Legal Question in Business Law in California

What is Detrimental Reliance

If we were told that our design studio was the studio of record as it has been for the alst 3 years and we were told to go and execute a marketign calendar with #350,000 worht of jobs, what actions to we have after hiring 5 people and gaerign up for this project to have it suddentl canclled .

I am told that detrinatal relkaince plyas a role

Asked on 11/02/03, 8:39 pm

3 Answers from Attorneys

Robert Miller Robert L. Miller & Associates, A Law Corporation
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Re: What is Detrimental Reliance

Thank you for your posting.

Detrimental reliance is defined, generally, as "reasonably expected reliance may under some circumstances, which make binding a promise for which nothing has been given or promised in exchange". (Earhart v. William Low Co. (1979) 25 Cal.3d 503, 600 P.2d 1344.)

Where legal consideration is lacking courts sometimes look at your actions in gearing up for a project, and award you the value of the contract, if it was reasonable for you to spend money and take action in reliance on the contract.

I hope that this information helps, but if you want more information, have further questions, or feel that you need legal representation, please feel free to email me directly at rmiller@expertlawfirm.com. It's my pleasure to assist you in any way that I can.

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Answered on 11/02/03, 8:54 pm
Edward Hoffman Law Offices of Edward A. Hoffman
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Re: What is Detrimental Reliance

"Detrimental reliance" means taking an action based upon someone else's promise which, by itself, leaves you in a worse position than when you started.

In order to sue for breach of contract, you have to show the existence of a binding contract. One way to do this is by referring to a document signed by both parties, but another is to prove a variety of facts including detrimental reliance.

If A promises something to B in exchange for B doing something and B then takes steps to its detriment in order to live up to its end of the agreement, then the agreement is a binding contract -- provided that B took these steps in reliance on the existence of the agreement (i.e., B would not have taken these steps otherwise) and that B's reliance is reasonable under the circumstances.

From your limited facts, it seems likely that you added five people to your staff in the expectation that you would be assigned this new project, but it is not clear that you and the client had actually reached an agreement that you would be handling the project or that your decision to hire these staff was reasonable under the circumstances. Without more facts I cannot offer an opinion about your rights.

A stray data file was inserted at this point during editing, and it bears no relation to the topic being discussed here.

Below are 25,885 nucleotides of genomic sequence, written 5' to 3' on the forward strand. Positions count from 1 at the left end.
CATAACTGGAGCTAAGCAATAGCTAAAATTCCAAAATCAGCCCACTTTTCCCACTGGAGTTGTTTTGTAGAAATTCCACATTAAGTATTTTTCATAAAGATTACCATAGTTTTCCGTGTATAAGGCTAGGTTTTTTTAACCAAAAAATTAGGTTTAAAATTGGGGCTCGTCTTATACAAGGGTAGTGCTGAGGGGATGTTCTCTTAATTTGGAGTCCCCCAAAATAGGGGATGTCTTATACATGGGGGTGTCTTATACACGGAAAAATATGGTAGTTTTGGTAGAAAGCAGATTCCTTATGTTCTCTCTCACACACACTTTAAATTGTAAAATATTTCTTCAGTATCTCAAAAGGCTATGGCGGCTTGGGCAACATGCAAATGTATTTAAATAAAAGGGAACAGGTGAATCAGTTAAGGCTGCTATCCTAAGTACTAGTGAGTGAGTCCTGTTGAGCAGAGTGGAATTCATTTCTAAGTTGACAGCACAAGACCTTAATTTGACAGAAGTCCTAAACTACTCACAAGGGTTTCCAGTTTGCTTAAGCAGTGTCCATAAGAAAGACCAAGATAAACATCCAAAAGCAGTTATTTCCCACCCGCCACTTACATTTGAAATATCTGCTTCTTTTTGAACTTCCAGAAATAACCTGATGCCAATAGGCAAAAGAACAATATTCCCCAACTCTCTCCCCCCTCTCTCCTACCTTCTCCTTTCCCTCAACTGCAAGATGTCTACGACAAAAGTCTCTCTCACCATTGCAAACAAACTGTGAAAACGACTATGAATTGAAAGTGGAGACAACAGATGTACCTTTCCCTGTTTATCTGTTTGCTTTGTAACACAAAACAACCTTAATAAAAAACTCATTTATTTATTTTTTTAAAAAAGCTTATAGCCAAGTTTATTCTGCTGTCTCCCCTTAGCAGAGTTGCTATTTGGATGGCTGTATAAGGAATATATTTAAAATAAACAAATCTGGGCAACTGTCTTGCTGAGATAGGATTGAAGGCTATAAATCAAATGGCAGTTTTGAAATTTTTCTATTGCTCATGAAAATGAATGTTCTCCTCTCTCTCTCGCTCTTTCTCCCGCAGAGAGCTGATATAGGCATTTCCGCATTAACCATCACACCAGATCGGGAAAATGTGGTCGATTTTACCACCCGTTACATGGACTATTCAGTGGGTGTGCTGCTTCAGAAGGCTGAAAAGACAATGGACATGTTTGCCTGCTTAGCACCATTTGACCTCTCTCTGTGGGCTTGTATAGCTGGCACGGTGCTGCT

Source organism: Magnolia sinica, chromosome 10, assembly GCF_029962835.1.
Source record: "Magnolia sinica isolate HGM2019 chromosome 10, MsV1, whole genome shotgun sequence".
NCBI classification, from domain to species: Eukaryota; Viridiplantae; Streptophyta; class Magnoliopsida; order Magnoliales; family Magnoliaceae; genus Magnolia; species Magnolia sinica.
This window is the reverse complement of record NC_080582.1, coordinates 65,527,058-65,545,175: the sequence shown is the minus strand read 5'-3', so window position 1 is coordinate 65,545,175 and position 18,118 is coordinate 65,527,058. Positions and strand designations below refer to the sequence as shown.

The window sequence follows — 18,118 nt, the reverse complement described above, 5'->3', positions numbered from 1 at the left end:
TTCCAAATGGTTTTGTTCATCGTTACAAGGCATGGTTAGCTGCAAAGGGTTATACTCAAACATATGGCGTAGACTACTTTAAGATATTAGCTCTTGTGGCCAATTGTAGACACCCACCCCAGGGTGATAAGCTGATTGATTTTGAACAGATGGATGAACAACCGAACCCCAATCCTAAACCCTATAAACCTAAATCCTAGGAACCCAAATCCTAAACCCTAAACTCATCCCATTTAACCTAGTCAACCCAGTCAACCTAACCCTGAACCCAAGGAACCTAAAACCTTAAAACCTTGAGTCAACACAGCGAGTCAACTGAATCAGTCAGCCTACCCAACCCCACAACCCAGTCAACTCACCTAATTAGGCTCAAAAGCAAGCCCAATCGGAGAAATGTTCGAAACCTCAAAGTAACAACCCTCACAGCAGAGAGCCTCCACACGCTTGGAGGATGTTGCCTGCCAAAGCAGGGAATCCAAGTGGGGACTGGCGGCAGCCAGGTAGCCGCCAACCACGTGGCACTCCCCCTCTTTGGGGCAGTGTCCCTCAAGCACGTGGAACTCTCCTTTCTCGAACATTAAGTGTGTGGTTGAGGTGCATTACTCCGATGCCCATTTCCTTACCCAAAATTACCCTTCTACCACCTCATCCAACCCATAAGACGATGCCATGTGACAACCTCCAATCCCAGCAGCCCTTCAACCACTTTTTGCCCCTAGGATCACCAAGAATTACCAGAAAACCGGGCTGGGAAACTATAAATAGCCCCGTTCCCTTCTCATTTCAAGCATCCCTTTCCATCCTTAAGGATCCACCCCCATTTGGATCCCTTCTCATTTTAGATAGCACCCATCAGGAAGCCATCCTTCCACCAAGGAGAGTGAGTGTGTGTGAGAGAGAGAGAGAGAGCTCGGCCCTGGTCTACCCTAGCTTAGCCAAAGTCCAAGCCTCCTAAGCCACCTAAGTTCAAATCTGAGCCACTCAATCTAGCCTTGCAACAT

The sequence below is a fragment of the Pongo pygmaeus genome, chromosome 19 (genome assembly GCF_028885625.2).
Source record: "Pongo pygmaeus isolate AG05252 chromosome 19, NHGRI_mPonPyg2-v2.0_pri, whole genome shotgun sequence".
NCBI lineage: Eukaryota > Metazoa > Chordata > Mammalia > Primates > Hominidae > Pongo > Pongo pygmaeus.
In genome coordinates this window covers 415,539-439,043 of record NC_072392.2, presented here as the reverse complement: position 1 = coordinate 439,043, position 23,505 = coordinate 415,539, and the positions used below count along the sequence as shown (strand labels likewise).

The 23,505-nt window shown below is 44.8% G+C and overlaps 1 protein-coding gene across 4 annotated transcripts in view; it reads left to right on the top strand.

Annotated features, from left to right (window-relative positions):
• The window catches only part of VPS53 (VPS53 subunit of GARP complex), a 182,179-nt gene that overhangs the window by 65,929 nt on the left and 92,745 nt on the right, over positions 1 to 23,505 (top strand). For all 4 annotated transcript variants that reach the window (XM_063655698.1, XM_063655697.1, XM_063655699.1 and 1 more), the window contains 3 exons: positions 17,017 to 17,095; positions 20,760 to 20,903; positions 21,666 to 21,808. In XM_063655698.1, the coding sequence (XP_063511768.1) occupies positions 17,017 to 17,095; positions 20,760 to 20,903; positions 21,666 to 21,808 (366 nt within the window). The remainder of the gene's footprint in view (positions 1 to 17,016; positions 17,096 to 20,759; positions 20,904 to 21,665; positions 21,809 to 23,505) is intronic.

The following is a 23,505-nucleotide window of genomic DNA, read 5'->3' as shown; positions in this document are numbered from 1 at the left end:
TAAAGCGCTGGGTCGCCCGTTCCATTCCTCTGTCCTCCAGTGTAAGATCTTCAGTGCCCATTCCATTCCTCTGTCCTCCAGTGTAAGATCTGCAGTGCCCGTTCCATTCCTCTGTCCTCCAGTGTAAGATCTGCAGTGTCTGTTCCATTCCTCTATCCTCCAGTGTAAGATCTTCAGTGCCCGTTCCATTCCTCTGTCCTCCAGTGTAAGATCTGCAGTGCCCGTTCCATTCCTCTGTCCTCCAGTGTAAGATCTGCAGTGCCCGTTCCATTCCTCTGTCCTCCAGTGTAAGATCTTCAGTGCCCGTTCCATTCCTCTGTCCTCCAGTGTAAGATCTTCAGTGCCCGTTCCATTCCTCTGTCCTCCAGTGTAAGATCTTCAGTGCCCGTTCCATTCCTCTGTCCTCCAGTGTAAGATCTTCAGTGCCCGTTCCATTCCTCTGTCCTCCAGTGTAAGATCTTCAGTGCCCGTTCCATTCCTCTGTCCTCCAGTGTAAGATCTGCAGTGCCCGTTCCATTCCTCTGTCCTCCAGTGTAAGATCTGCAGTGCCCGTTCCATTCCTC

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Answered on 11/02/03, 8:59 pm
Bryan Whipple Bryan R. R. Whipple, Attorney at Law
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Re: What is Detrimental Reliance

Your claim against the canceling party is a classic instance of detrimental reliance and what is called "promissory estoppel." The first term means you relied to your detriment on what at least appeared to be a promise by the other party. The second term means that the other party is "estopped" (stopped, prevented, legally blocked) from denying liability, even though no formal contract was formed, because of its promise.

Section 90 of the Restatement (2nd) of Contracts, which is a sort of multi-state bible of contract law, has the following to say:

90. Promise Reasonably Inducing Action or Forbearance. (1) A promise which the promisor should reasonably expect to induce action or forbearance on the part of the promisee or a third person and which does induce such action or forbearance is binding if injustice can be avoided only by enforcement of the promise. The remedy granted for breach may be limited as justice requires. (2) A charitable subscription or a marriage settlement is binding under subsection (1) without proof that the promise induced action or forbearance.

At trial, your attorney and you will have the following tasks: (a) showing to the satisfaction of the jury (or judge) that the defendant made you a promise; (b) that your reliance on the promise was reasonable, i.e. that you did not foolishly incur costs and commitments while a final and binding contract was still pending, and (c) you will need to develop and offer acceptable proof of your financial damage, including proof that the harm you assert flowed as a consequence of the other party's breach of the promise.

The other party's likely defense is that your firm made premature and unwarranted assumptions that there was work to be awarded and that it would certainly be awarded to it. They will also attack any claim of financial loss that could have been mitigated or avoided by prompt action when you learned that you weren't getting the contract.

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Answered on 11/02/03, 11:12 pm

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